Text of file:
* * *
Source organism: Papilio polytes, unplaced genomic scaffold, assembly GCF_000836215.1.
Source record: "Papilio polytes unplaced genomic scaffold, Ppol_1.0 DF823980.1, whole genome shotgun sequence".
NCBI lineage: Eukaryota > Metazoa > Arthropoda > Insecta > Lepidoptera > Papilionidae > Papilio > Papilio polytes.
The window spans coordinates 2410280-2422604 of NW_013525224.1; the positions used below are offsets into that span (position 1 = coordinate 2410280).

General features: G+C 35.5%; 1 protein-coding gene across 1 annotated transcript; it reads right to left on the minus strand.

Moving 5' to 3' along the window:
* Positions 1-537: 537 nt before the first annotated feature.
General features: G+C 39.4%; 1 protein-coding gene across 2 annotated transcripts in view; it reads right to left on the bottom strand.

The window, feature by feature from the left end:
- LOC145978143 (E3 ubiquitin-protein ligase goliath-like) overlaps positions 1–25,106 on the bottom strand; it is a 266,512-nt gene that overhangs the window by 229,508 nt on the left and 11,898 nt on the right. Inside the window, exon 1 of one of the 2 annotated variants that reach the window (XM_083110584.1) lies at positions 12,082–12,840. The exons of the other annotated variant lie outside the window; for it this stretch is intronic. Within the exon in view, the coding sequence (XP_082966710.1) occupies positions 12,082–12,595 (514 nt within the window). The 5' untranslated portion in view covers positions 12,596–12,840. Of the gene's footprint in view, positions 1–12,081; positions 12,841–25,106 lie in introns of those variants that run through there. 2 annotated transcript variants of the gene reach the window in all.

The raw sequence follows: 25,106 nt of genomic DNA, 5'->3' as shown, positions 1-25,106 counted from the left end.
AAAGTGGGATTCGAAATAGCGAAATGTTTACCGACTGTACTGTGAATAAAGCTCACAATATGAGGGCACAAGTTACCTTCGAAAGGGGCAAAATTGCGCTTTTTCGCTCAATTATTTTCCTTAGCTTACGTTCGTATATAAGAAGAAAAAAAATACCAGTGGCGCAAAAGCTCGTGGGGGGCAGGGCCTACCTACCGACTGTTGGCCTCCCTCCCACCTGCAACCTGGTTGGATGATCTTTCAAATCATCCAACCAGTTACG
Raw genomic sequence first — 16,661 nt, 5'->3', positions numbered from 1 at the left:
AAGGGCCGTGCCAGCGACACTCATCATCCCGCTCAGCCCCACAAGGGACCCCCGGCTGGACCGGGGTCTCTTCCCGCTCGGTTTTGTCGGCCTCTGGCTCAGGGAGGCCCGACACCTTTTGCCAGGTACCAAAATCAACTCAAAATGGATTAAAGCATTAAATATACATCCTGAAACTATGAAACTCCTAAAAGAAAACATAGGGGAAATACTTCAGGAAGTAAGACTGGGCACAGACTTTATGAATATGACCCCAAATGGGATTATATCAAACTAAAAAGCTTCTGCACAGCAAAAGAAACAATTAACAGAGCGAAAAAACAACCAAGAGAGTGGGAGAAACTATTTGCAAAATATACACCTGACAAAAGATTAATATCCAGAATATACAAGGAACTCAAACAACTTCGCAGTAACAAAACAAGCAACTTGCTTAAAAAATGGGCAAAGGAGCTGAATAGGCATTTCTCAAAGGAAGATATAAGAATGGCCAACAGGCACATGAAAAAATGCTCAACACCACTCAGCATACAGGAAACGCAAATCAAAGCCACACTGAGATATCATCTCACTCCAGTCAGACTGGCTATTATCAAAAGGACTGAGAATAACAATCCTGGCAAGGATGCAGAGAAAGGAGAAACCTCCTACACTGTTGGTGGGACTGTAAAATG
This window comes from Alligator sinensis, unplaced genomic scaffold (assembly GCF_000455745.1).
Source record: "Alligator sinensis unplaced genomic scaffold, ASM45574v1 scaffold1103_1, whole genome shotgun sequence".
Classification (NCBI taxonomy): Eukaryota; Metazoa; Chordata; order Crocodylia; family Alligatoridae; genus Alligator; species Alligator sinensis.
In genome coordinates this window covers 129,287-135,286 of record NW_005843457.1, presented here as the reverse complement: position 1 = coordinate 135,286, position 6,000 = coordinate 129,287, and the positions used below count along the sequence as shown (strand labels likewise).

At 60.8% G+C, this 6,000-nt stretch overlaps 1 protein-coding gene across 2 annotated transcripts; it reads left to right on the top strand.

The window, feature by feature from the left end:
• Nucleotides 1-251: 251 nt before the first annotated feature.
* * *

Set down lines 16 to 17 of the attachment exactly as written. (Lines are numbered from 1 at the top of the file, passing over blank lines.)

Source record: "Alligator sinensis unplaced genomic scaffold, ASM45574v1 scaffold1103_1, whole genome shotgun sequence".
Classification (NCBI taxonomy): Eukaryota; Metazoa; Chordata; order Crocodylia; family Alligatoridae; genus Alligator; species Alligator sinensis.